Definitions

from The Century Dictionary.

  • Inoperative.

from the GNU version of the Collaborative International Dictionary of English.

  • adjective obsolete Producing no effect; inoperative.

from Wiktionary, Creative Commons Attribution/Share-Alike License.

  • adjective Obsolete form of inoperative.

Etymologies

Sorry, no etymologies found.

Examples

  • These words, by having no application, ought to be unoperative; but when words commonly sacred to great occasions are used, we are affected by them even without the occasions.

    On the Sublime and Beautiful

  • There lie the qualities of beauty either dead or unoperative; or at most exerted to mollify the rigor and sternness of the terror, which is the natural concomitant of greatness.

    On the Sublime and Beautiful

  • These words, by having no application, ought to be unoperative; but when words commonly sacred to great occasions are used, we are affected by them even without the occasions.

    General Words Before Ideas

  • There lie the qualities of beauty either dead or unoperative; or at most exerted to mollify the rigour and sternness of the terror, which is the natural concomitant of greatness.

    Concerning Smallness

  • But no method was settled for bringing delinquents to the question of removal: and if they should be brought to it, a door lay wide open for evasion of the law, and for a return into the service, in defiance of its plain intention, -- that is, by resigning to avoid removal; by which measure this provision of the act has proved as unoperative as all the rest.

    The Works of the Right Honourable Edmund Burke, Vol. 08 (of 12)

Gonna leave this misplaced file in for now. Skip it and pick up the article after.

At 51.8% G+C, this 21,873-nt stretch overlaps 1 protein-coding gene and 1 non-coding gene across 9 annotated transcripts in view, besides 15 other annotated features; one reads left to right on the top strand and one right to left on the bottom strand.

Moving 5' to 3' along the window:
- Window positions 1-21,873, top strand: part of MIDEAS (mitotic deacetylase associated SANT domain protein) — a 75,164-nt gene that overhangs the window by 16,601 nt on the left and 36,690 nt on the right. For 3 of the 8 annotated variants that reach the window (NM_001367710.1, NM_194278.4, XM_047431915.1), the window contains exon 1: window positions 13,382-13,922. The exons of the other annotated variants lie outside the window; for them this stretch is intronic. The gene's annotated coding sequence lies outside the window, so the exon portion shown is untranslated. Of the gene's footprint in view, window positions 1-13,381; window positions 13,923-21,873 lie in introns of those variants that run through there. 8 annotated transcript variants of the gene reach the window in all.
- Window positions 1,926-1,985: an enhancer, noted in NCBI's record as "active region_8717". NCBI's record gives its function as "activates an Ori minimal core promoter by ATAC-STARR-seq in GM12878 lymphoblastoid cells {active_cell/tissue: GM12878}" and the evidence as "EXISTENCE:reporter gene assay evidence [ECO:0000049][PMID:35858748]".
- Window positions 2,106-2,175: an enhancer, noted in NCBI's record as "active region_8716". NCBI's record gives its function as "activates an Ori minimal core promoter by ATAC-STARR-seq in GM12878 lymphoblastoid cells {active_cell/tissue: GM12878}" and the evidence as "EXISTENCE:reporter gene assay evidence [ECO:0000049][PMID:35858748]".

• There lie the qualities of beauty either dead or unoperative; or at most exerted to mollify the rigor and sternness of the terror, which is the natural concomitant of greatness.

    The Works of the Right Honourable Edmund Burke, Vol. 01 (of 12)

  • These words, by having no application, ought to be unoperative; but when words commonly sacred to great occasions are used, we are affected by them even without the occasions.

    The Works of the Right Honourable Edmund Burke, Vol. 01 (of 12)

  • This arbitrary standard they were not afraid to hold out to both Houses; while an idle and unoperative act of Parliament, estimating the dignity of the crown at 800,000_l. _ and confining it to that sum, adds to the number of obsolete statutes which load the shelves of libraries, without any sort of advantage to the people.

    The Works of the Right Honourable Edmund Burke, Vol. 01 (of 12)

  • There are many who love virtue and who detest vice, and this not from hypocrisy or affectation, who notwithstanding very frequently act ill and wickedly in particulars without the least remorse; because these particular occasions never came into view, when the passions on the side of virtue were so warmly affected by certain words heated originally by the breath of others; and for this reason, it is hard to repeat certain sets of words, though owned by themselves unoperative, without being in some degree affected; especially if a warm and affecting tone of voice accompanies them, as suppose,

    On the Sublime and Beautiful

  • The wishing of a thing is not properly the willing of it; though too often mistaken by men for such: but it is that which is called by the schools an imperfect velleity, and imports no more than an idle unoperative complacency in, and desire of the end, without any consideration of, nay, for the most part, with a direct abhorrence of the means; of which nature I account that wish of Balaam, in Numbers xxiii.

    Sermons Preached Upon Several Occasions. Vol. I.

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